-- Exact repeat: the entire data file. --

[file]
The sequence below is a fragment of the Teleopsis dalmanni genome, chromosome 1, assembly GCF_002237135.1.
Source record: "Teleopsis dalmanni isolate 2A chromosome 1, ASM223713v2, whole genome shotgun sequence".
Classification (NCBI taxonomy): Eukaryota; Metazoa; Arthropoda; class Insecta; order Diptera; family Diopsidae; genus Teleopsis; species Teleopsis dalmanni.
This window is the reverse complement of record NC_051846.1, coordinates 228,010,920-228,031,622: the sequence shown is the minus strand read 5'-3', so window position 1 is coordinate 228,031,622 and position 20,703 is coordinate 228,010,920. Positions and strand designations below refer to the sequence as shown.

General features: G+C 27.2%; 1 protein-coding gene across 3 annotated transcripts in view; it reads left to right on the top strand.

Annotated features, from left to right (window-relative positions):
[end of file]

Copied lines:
The sequence below is a fragment of the Teleopsis dalmanni genome, chromosome 1, assembly GCF_002237135.1.
Source record: "Teleopsis dalmanni isolate 2A chromosome 1, ASM223713v2, whole genome shotgun sequence".
Classification (NCBI taxonomy): Eukaryota; Metazoa; Arthropoda; class Insecta; order Diptera; family Diopsidae; genus Teleopsis; species Teleopsis dalmanni.
This window is the reverse complement of record NC_051846.1, coordinates 228,010,920-228,031,622: the sequence shown is the minus strand read 5'-3', so window position 1 is coordinate 228,031,622 and position 20,703 is coordinate 228,010,920. Positions and strand designations below refer to the sequence as shown.

General features: G+C 27.2%; 1 protein-coding gene across 3 annotated transcripts in view; it reads left to right on the top strand.

Annotated features, from left to right (window-relative positions):